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Common expressions for having Myopia are being “nearsighted” if you […]

By Published On: 2 February 20122.6 min read

Common expressions for having Myopia are being “nearsighted” if you are an American or “short-sighted” if you are British. Australians seem to wander between the two.

The lens of the eye helps focus the outside world on to an image on the retina at the rear of the eye, and if the lens focuses to a point before the surface of the retina, a blurred image is all that is seen if an object is far away, but distinctly if close up. One important consideration is that eyes can be healthy even though myopic.

Up to a third of people struggle with myopia, and one of the first instances of them becoming aware of this is when other people with them in a car can read approaching road signs well before them.

Objects and especially books that need close scrutiny are no problem to someone with myopia. If you have myopia the chances are you got it from one or both of your parents.


Myopia affects children in early school years up to teenage years, and an indication of its occurrence can be a child squinting to change blurred distant objects into clear ones.

It used to be said “Children with myopia can’t see the blackboard but can read a book” – now the modern version of that phrase is “Children with myopia can’t see an image from a data projector but can certainly see a laptop screen”.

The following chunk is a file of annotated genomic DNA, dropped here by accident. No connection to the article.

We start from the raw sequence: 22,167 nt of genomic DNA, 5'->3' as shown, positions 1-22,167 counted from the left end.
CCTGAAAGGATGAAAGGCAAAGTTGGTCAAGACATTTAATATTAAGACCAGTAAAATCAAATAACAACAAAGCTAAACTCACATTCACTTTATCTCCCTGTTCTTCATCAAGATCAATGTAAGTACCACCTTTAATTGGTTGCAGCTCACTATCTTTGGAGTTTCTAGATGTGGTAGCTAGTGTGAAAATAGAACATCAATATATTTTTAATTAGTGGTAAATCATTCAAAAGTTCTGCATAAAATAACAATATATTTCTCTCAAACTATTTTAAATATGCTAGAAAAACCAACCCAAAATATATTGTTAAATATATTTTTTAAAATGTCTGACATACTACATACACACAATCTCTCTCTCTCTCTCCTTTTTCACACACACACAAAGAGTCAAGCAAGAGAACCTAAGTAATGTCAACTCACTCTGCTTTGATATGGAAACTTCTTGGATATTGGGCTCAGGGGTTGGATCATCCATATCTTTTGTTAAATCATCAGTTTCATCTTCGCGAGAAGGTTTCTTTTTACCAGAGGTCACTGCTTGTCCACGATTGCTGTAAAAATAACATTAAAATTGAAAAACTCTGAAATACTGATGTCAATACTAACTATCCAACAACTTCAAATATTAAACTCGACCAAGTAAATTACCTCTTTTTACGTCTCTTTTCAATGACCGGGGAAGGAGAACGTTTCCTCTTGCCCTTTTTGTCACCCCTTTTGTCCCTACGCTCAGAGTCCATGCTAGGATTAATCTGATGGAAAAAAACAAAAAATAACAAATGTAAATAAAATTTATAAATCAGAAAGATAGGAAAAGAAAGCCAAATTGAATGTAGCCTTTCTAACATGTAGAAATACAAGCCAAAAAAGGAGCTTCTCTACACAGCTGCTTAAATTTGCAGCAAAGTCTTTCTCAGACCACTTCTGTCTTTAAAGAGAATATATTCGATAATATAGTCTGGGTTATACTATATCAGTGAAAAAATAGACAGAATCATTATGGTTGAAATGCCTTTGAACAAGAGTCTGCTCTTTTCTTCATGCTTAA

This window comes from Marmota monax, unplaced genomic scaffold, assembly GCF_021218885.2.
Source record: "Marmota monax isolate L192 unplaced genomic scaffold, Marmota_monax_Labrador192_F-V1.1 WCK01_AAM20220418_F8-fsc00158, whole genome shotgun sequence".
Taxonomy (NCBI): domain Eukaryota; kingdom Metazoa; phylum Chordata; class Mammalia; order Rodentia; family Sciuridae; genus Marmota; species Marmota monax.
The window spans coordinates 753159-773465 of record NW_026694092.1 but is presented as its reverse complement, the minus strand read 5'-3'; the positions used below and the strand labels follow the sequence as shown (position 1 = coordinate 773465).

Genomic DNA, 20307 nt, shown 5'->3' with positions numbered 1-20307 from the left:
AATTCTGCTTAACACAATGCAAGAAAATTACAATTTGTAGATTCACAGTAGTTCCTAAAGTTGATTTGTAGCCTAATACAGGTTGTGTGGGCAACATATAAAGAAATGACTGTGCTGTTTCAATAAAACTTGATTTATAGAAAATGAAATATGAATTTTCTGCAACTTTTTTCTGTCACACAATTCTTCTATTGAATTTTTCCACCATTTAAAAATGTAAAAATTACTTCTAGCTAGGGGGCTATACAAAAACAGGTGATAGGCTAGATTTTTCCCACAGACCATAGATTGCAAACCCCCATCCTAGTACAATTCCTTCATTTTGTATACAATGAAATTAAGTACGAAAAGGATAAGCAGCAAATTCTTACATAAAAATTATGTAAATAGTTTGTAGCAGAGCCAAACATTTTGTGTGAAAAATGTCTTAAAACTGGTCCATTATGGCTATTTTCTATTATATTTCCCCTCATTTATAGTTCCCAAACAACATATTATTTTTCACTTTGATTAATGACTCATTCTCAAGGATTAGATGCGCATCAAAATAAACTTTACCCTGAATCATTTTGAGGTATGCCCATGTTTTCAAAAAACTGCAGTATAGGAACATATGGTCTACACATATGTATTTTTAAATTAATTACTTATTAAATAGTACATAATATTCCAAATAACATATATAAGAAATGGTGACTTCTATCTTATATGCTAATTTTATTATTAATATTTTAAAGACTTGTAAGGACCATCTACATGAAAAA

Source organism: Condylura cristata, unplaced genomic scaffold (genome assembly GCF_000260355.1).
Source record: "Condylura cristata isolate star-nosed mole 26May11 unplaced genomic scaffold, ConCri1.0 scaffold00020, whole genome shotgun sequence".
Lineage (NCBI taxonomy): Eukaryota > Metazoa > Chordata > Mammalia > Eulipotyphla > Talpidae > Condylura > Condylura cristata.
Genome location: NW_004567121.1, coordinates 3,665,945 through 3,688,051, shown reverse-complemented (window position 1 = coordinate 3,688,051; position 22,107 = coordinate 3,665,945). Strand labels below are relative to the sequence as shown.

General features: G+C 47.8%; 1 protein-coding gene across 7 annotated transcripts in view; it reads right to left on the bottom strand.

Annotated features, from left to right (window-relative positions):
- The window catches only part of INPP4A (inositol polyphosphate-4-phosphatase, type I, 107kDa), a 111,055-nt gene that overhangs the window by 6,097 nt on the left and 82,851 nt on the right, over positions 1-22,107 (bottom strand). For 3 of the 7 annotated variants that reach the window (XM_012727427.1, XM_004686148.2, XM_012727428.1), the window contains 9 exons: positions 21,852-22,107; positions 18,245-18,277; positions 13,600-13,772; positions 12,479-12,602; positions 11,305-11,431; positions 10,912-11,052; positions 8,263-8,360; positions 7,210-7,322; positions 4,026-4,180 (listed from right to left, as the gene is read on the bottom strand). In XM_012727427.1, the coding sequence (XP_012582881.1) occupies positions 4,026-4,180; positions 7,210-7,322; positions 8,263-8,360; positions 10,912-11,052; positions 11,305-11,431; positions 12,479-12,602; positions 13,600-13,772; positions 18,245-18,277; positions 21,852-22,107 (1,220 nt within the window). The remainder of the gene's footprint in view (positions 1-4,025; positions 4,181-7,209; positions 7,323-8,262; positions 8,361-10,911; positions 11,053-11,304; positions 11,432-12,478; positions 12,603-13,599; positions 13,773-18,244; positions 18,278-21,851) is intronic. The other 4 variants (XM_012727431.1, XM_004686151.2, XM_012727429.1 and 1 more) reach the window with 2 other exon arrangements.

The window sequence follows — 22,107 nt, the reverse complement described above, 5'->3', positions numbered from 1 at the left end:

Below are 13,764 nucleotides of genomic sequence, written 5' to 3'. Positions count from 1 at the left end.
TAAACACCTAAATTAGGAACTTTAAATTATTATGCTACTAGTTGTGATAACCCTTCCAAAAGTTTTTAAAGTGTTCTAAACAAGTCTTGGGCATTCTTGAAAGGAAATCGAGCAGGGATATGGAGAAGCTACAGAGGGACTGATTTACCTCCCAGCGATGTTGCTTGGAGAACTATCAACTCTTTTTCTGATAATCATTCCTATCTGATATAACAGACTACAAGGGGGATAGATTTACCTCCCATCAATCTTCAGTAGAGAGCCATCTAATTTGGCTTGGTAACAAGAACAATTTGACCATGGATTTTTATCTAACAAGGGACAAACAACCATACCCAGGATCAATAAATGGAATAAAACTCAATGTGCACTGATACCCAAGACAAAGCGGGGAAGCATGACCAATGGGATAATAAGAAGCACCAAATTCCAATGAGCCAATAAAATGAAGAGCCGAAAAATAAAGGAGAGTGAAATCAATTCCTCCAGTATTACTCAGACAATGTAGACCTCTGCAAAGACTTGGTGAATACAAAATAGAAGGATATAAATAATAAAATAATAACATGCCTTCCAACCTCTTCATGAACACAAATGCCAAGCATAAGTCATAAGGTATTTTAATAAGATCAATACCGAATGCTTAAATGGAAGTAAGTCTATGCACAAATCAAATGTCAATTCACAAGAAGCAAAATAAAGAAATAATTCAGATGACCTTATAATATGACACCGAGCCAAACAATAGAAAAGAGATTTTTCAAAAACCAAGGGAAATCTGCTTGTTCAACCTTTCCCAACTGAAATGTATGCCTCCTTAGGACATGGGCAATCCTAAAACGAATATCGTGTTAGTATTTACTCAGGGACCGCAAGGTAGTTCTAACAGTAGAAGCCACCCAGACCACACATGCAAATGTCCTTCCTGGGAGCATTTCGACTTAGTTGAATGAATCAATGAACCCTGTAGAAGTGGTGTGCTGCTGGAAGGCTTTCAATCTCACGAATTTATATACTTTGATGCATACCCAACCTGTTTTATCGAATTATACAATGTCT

Nearsightedness gets progressively more serious as a child grows, with new prescriptions for eyewear being required regularly until at the age of twenty or so some stability is attained.


Treatment in the case of children or young adults is to ascertain by means of a thorough eye examination that it is only myopia that’s present – then it’s a case of thinking about glasses or “specs”. 

Contact lenses may be a considered option, but usually an optometrist will wait until the patient is older and lens prescriptions have stabilised, unless of course a sportsman or sportswoman is being treated, when contact lenses can be THE preferred option.

Younger sportspeople will happily wear glasses during normal activities and change to contact lenses only when playing sport – this has the advantage of reducing the possibility of adverse reactions and obviates the need to be disciplined in the hygiene required, especially when first starting out.

Laser surgery, whilst very effective and safe, is not contemplated by many people initially and they prefer to adopt a wait and see approach, also giving them more time to think about the cost.

Early Detection Essential

It’s important that myopia in a child is detected early as otherwise education is the big loser, along with self esteem. The modern looks of eyewear and their relatively low cost means that children no longer have to suffer the stigma that seemed to exist years ago with wearing glasses at school.

What About Prevention?

Myopia can’t be prevented, even by reducing the amount of television or computer time spent by children. Treatments by way of glasses or contact lenses only assist in aiding the wearer to deal with “being short-sighted”.


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